|Publication number||US3981307 A|
|Application number||US 05/586,312|
|Publication date||21 Sep 1976|
|Filing date||12 Jun 1975|
|Priority date||1 Jul 1974|
|Publication number||05586312, 586312, US 3981307 A, US 3981307A, US-A-3981307, US3981307 A, US3981307A|
|Original Assignee||Ethicon, Inc.|
|Export Citation||BiBTeX, EndNote, RefMan|
|Patent Citations (5), Referenced by (143), Classifications (10)|
|External Links: USPTO, USPTO Assignment, Espacenet|
This application is a continuation-in-part of Ser. No. 484,471, filed July 1, 1974, now abandoned.
Surgical sutures are currently attached to needles primarily by inserting one end of the suture into either a channel or a drilled hole in the blunt end of the needle and then mechanically swaging the channel or hole onto the suture so that the latter is held firmly and so that it requires a substantial amount of force to detach the needle from the suture.
This method of attachment suffers from the disadvantage of requiring that the channels or holes be made with great precision, necessitating expensive machinery and skilled labor. A second disadvantage in this method of attachment is that the swaging operation is performed on precision machinery which requires frequent adjustment and replacement of expensive dies by skilled mechanics.
A second method of attaching surgical sutures to needles (used primarily with needles and sutures of small diameter) involves applying a suitable liquid adhesive to the end of the suture before inserting the suture end into a hole in the blunt end of the needle. Proper curing or hardening of the liquid adhesive compound holds the suture firmly in place.
One disadvantage of the adhesive method is that the liquid adhesive compound does not always fill the hole around the suture either because of failure to displace the air in the hole, or because of bubbles in the adhesive. This results in weakened bond strength after curing.
A second disadvantage of the adhesive system of attachment of sutures to needles is that the suture, after insertion into the hole, may be inadvertently dislodged from the hole (either partially or completely) while the needle suture combination is being arranged on a curing tray.
Another disadvantage is that the adhesive compound may not always cure to proper hardness and may thus produce a weakened bond.
Finally, still another disadvantage is that the surfaces of the hole and of the suture tip must be specially prepared to promote adhesion to the adhesive. Such special preparation adds to the cost of providing attachment in this manner.
U.S. Pat. No. 1,558,037, issued to Harry D. Morton on Oct. 20, 1925, discloses a method of attaching a suture to a recess in the blunt end of the needle, which recess is constricted at its neck and enlarged in its interior. The Morton patent discloses filling the excess space around the suture tip with an adhesive material; and alternatively, discloses that some "readily softening suture materials," such as catgut, soften and expand when wet and can thus expand in the presence of water to fill the large portion of the hole. The Morton patent states that such expansion is sufficient to ensure sufficient anchoring of catgut without an adhesive.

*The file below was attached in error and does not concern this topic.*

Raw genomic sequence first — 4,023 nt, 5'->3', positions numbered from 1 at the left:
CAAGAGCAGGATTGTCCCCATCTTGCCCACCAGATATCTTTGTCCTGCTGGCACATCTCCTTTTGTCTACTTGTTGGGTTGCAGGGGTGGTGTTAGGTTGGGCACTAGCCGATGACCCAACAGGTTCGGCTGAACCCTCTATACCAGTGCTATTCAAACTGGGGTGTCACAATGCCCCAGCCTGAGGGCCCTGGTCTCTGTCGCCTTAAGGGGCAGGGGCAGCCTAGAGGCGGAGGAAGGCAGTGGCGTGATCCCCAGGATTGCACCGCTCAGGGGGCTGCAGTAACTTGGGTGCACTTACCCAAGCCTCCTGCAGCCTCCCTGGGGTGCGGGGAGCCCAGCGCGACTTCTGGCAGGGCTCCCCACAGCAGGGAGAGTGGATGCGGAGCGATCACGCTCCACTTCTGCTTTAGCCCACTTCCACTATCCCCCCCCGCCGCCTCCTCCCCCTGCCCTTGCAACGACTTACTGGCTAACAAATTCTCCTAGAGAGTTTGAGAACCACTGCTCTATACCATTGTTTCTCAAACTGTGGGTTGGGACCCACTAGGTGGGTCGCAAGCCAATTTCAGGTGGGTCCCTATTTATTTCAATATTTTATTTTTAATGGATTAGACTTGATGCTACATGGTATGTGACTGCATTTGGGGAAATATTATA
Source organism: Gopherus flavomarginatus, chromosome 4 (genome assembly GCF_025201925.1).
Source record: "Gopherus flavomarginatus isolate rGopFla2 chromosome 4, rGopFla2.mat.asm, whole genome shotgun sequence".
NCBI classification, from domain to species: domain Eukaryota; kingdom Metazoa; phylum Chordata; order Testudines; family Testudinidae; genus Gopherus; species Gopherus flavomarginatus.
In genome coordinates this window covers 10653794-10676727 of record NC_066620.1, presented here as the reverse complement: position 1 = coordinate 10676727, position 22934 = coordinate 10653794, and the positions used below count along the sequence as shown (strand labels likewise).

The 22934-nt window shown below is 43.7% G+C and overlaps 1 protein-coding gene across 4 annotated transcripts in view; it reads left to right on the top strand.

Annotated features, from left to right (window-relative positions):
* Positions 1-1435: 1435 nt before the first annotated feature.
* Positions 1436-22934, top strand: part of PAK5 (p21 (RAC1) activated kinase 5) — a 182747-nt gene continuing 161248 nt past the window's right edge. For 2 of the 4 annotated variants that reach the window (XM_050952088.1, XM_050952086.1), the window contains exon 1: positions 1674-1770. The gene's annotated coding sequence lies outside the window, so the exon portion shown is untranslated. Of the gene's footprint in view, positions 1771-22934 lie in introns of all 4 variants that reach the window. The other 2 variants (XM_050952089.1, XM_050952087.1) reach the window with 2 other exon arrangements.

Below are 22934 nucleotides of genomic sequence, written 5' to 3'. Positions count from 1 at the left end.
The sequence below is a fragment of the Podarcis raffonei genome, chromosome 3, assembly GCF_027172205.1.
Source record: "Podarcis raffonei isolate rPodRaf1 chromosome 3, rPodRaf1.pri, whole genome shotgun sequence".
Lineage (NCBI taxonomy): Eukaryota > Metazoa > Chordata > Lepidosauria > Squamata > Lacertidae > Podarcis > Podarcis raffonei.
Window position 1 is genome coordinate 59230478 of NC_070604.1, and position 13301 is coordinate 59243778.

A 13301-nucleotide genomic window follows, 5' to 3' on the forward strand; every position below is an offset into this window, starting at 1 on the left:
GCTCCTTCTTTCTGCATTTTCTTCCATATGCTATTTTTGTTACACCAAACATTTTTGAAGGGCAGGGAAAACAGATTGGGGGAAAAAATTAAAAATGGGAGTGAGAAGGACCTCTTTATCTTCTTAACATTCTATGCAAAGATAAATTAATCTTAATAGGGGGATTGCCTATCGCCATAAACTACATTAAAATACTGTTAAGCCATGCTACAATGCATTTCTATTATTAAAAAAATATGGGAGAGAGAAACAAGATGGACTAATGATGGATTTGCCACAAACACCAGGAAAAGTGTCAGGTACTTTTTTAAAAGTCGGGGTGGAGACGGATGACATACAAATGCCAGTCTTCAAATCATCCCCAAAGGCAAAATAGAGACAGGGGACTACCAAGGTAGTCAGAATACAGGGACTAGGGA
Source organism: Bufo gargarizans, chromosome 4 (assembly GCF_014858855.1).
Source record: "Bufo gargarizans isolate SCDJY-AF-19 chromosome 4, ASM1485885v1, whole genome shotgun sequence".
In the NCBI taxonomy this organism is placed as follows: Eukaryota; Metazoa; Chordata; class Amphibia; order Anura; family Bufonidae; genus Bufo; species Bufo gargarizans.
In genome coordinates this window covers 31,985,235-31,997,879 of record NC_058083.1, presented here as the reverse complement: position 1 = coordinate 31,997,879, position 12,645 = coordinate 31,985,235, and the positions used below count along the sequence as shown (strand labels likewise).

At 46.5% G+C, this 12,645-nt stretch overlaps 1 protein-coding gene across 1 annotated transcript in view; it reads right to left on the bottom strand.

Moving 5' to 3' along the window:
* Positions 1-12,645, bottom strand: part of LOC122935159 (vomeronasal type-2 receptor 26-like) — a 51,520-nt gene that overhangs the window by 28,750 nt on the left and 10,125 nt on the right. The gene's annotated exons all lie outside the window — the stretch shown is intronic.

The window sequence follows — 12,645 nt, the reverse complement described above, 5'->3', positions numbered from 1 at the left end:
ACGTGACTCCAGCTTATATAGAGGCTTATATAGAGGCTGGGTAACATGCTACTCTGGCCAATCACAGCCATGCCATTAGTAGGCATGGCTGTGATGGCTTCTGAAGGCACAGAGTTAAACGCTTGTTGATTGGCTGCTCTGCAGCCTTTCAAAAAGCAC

The Morton patent discloses that the suture end, upon wetting, expands in diameter and, upon hardening, has a diameter larger than before being wetted. It does not state that the diameter, upon hardening, is as great as it was when wetted, and indeed, it is not because catgut and other collagen materials shrink upon drying, the amount of such shrinking being dependent on the degree of tanning of the collagen. Thus, the suture tip in the Morton method of attachment will, upon drying, be smaller than the enlarged space in the hole and will not be in intimate contact wth the surfaces of the hole.
U.S. Pat. No. 1,665,216 issued to Morton et al on Apr. 10, 1928 discloses a method for permanently anchoring catgut suture within a needle recess by utilizing a unique property of catgut, i.e., the ability of catgut to expand into a hard and tough horn-like material upon heating. According to this reference, the expansion of catgut is permanent, the heat appearing to produce a marked change in the structure of the catgut, rendering the same hard, tough and horn-like. The catgut reportedly expands with considerable pressure against the wall of the recess which renders it particularly resistant to attempts to withdraw the suture from the recess. In effect, this reference discloses a method for the permanent attachment of catgut which is an alternative to the mechanical methods of attachment described in the prior art.
The security of attachment of eyeless needles to surgical sutures is prescribed in the U.S. Pharmocopoeia, Vol. XVIII at Page 944. It has been the practice of suture manufactures in the United States and abroad to securely attach the suture to the needle by swaging, with an adhesive, or by other methods so that the minimum pull-out standard recited in the U.S. Pharmacopoeia is met or exceeded.
It has recently been found useful to use needle-suture combinations in which the needle and the suture are readily separable from each other by a sharp tug. Several methods have been devised for preparing needle-suture combinations in which the pull-out values, or the force required for separating the needle from the suture by a straight pull, is within a controlled range, usually less than 30 ounces and preferably between 3 and 26 ounces.
One approach to controlling suture pull-out values is described in co-pending application Ser. No. 516,549, filed Oct. 21, 1974. This approach involves swaging the needle to provide a controlled degree of compression to the end of the suture within the needle recess. This approach is restricted to needle-suture combinations wherein the suture is of large size, i.e., size 4/0 and larger (diameter greater than 7.0 mils), and produces average pull-out values of 3 to 26 ounces, indicating that it takes a straight pull of the magnitude within that range to separate the needle from the suture.